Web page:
Hexagonal Thinking Strategy in the MYP Humanities Classroom-by Amber Rhinehart(MYP Coordinator)

As our MYP students come back to campus, it has been a joy seeing them
in person and working with them in the classroom. In our recent grade 9
Individuals and Societies class, we ended our unit on conflict by reviewing
the topics and concepts of World War I while engaging in a hexagonal
thinking activity.

What is hexagonal thinking?
Hexagonal thinking is a method for considering the connections between
ideas and finding the nuances in those connections by coming to conclusions
on why they matter.

How does hexagonal thinking work?
Students read through the hexagons that include topics and concepts from
our study of World War I. Once all clarifications of questions have been resolved,
they place hexagons where patterns are found and relationships between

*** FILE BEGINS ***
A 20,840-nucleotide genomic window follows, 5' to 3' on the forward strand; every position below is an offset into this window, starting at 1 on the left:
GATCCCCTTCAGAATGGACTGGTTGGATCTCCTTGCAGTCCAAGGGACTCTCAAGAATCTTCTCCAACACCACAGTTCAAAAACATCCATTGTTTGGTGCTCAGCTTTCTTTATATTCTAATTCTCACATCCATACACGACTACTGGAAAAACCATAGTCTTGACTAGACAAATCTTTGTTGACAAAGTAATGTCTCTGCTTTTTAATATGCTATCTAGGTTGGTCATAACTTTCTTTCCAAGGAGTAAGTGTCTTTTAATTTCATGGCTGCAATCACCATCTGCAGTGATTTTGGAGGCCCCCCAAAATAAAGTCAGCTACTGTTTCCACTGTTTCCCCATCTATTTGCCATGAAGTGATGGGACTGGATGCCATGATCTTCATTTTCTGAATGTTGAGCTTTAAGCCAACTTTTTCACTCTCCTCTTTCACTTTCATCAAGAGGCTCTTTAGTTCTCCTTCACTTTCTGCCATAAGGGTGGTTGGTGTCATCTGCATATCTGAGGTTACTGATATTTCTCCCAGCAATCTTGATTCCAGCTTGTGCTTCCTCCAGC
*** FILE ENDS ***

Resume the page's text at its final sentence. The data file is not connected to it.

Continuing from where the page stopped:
terms have been established. Students can always move them around again
and arrange and rearrange as their thinking changes. It is important for them
to remember that not all hexagons need to have six connections and some
will have more connections than others. The end product is unique; no two
hexagons look alike!

How is Hexagonal Thinking related to Approaches to Learning skills?
During this activity, students engaged in listening, discussing, debating,
moving hexagons, asking questions, and making decisions as a pair or
small group.

Before we began the activity, students reflected on their own collaborative
skills, asking themselves:
Which collaborative skill am I already good at?
Which one do I think I need to focus on today?

* Make fair and equitable decisions
* Encourage others to contribute
* Delegate and share responsibility for decision-making
* Negotiate effectively
* Exercise leadership and take on a variety of roles within groups
* Help others to succeed
* Listen actively to other perspectives and ideas

Why do students engage in this learning strategy?
At the end of the process, students chose three connections to write about.
In their short responses, they explained why these terms were placed next to
one another and they justified their choices through discussing the relationship
of what these topics and concepts have in common.